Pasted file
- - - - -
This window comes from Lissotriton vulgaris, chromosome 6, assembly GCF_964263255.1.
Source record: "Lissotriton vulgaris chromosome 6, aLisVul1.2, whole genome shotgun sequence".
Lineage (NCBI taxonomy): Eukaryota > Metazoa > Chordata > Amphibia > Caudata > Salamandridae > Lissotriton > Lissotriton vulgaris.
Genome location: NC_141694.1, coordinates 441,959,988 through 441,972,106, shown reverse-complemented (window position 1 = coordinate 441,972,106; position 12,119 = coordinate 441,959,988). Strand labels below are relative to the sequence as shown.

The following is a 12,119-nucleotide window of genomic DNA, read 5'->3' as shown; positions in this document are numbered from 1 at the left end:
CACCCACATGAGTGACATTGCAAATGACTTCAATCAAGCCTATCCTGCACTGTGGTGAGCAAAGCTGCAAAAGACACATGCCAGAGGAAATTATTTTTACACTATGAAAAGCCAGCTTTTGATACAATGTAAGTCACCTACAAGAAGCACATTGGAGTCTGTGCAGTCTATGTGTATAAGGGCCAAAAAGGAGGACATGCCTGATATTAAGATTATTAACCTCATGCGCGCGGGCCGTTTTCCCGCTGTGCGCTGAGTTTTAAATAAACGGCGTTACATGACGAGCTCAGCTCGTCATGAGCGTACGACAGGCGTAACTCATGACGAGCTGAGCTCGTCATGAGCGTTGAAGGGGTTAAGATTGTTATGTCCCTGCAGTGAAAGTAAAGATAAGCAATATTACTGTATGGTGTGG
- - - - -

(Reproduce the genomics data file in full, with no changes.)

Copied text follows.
This window comes from Lissotriton vulgaris, chromosome 6, assembly GCF_964263255.1.
Source record: "Lissotriton vulgaris chromosome 6, aLisVul1.2, whole genome shotgun sequence".
Lineage (NCBI taxonomy): Eukaryota > Metazoa > Chordata > Amphibia > Caudata > Salamandridae > Lissotriton > Lissotriton vulgaris.
Genome location: NC_141694.1, coordinates 441,959,988 through 441,972,106, shown reverse-complemented (window position 1 = coordinate 441,972,106; position 12,119 = coordinate 441,959,988). Strand labels below are relative to the sequence as shown.

The following is a 12,119-nucleotide window of genomic DNA, read 5'->3' as shown; positions in this document are numbered from 1 at the left end:
CACCCACATGAGTGACATTGCAAATGACTTCAATCAAGCCTATCCTGCACTGTGGTGAGCAAAGCTGCAAAAGACACATGCCAGAGGAAATTATTTTTACACTATGAAAAGCCAGCTTTTGATACAATGTAAGTCACCTACAAGAAGCACATTGGAGTCTGTGCAGTCTATGTGTATAAGGGCCAAAAAGGAGGACATGCCTGATATTAAGATTATTAACCTCATGCGCGCGGGCCGTTTTCCCGCTGTGCGCTGAGTTTTAAATAAACGGCGTTACATGACGAGCTCAGCTCGTCATGAGCGTACGACAGGCGTAACTCATGACGAGCTGAGCTCGTCATGAGCGTTGAAGGGGTTAAGATTGTTATGTCCCTGCAGTGAAAGTAAAGATAAGCAATATTACTGTATGGTGTGG